The whole sky was blacked out. If I could have guessed how many passed by in a second, I could have figured the number in the flock, but they moved too erratically for any estimate to feel certain.
Presently their fl shifted to the east, and I crawled forward over the ledge to find myself staring into the gaping maw of a cave. It was a great crack in the face of the earth, black and wide, and the bats boiled forth without ceasing. I wouldn’t have guessed one could be so large.
Though it seemed a fearsome thought, what might have been hiding in the darkness of this massive hole, I had to stay. I knew that any room that could house such a great storm of bats must be the entrance to a cavern of immense size. I scraped along on my belly through the sagebrush until I came to the edge of the cavern. Looking down into the dark, I saw that there was no end in sight. The destined feeling of doom it gave me lingers still.
Retreating, I quickly gathered some dead prickly pear and built a small fire just near the edge. The plants were green and about as good for fire as wet tea leaves, but I managed to ignite them. When they were all aflame, I pierced one of the fiery pads with a stalk and flung it down into the hole. I bent carefully over and watched it fall until at last the flame disappeared. A few sparks finally flared against a wall of rock, a hundred yards down if I make my guess.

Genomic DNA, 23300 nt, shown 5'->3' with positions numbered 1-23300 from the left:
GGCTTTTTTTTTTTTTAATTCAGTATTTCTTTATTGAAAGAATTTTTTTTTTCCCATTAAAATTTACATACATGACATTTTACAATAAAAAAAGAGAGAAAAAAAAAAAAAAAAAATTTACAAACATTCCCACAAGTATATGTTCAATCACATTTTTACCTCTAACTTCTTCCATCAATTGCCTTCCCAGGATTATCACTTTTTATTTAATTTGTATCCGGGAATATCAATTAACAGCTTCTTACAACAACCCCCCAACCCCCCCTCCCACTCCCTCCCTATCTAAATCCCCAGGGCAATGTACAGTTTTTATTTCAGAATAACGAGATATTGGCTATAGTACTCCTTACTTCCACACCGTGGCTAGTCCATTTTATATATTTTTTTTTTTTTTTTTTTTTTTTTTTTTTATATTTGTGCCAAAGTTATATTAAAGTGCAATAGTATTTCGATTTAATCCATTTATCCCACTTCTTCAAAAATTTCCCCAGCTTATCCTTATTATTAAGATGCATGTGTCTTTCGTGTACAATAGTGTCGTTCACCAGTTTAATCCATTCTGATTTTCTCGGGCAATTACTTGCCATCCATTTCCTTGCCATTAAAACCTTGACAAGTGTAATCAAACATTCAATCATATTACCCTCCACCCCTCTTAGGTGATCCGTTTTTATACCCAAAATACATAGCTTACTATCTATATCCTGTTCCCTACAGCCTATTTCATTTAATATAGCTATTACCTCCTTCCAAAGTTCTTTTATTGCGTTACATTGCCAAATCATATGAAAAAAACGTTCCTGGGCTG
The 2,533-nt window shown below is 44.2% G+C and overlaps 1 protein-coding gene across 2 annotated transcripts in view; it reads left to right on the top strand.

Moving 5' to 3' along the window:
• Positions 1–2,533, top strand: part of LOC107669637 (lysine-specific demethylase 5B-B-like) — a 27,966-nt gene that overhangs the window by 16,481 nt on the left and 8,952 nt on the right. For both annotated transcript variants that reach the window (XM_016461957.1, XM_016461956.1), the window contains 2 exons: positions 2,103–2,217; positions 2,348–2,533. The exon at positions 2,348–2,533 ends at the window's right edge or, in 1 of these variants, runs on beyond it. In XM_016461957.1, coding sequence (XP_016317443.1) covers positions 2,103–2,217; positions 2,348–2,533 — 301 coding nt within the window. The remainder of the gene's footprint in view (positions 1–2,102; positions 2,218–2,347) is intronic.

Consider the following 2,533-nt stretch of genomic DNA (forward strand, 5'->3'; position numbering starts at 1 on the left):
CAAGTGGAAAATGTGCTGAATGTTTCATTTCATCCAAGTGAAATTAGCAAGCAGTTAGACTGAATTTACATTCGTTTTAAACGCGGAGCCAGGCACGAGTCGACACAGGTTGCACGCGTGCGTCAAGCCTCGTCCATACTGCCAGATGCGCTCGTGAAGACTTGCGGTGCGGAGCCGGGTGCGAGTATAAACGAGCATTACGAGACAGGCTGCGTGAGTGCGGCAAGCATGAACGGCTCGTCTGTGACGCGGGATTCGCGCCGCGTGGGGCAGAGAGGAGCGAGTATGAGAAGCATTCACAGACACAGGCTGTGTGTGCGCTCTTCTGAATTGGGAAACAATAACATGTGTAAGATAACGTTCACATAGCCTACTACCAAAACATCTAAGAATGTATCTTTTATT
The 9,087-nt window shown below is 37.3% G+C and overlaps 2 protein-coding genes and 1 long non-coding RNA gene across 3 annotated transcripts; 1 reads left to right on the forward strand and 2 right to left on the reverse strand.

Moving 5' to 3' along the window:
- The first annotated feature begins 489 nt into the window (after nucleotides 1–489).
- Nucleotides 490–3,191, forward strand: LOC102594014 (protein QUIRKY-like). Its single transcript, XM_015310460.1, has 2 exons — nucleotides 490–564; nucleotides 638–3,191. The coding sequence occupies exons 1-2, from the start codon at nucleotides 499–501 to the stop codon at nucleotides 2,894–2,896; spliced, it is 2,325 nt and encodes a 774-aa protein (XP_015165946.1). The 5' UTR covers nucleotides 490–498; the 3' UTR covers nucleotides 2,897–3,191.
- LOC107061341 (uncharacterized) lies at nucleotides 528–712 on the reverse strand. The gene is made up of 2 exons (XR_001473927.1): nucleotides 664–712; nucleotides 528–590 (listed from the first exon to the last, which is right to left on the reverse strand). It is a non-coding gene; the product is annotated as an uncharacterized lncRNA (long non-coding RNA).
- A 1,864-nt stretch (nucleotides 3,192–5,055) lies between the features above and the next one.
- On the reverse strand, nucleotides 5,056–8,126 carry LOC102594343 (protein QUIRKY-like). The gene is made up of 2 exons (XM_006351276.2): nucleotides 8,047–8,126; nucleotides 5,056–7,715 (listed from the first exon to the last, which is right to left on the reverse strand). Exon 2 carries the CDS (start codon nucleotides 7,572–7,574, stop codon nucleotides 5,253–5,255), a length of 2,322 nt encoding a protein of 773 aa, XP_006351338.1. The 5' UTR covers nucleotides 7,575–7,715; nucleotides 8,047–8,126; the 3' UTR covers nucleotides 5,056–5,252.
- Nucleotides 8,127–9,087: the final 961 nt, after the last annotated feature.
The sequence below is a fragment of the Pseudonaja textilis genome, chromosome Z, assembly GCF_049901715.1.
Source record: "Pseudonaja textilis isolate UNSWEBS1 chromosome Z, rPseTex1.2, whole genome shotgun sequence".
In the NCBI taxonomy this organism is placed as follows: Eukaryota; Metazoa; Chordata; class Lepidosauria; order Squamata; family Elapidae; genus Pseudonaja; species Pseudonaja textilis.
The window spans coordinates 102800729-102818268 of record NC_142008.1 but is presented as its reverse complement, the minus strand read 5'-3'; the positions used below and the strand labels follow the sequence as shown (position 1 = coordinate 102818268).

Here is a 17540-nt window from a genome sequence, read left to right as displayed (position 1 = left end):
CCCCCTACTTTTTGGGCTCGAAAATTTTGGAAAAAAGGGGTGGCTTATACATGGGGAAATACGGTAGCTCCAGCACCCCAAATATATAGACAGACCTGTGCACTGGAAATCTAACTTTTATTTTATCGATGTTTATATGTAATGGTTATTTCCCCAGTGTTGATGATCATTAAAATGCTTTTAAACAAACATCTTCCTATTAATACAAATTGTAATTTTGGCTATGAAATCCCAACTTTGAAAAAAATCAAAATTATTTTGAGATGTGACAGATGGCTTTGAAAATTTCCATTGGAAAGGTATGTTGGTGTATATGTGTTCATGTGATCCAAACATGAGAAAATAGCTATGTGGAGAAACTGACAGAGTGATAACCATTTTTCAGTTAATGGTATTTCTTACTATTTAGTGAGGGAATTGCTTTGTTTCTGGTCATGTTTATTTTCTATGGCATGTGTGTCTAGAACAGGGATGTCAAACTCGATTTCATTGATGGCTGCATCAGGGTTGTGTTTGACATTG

I kicked the rest of the cactus fire toward the mouth of the cave to light things better. It was a great mess of flames, and it scared the bats, which for a short while stopped their ascent from the hole. When the little flames died, a few brave bats risked the flight out and more followed, and soon they were pouring forth again. Millions, there must have been.
Because of the wonderment of it, there I sat for a long while. A cool air rose from the darkness of the cavern and felt miraculous against my burnt skin, a sorely needed respite from the echoless waves of desert heat. The breeze snapped me back to life, reinvigorating me. I thought on what was down below me in the depths of the cave.
I don’t know how much time passed but the Milky Way became bright, again a river of silver birds. The last fleeting glimpse of Sirius, that far star alone, seemed to wink at me. This image gave rise to a whole constellation of your visage. I saw your face, your eyes marked by two bright lamps hung in the ether in just the right spots. It seemed a beautiful and haunting farewell. Our entwined fate is a path lost to me now.
I have found myself looking in a new direction — straight underground. After pulling myself up, I hiked back to the tree I had climbed and hacked off a low branch with my sword. I used the post, along with my blanket, to improvise a tent, and have made my own little camp not far from the hills that hide the cavern. Tomorrow I mean to explore its depths.
ZACH DODSON co-founded featherproof books in 2005, a small press in Chicago. He is most often a book designer, but sometimes an author too. He went to The School of the Art Institute of Chicago and lives in Helsinki now.
Adapted from Bats of the Republic, by Zach Dodson. Copyright © 2015 by Zach Dodson. With permission of the publisher, Doubleday.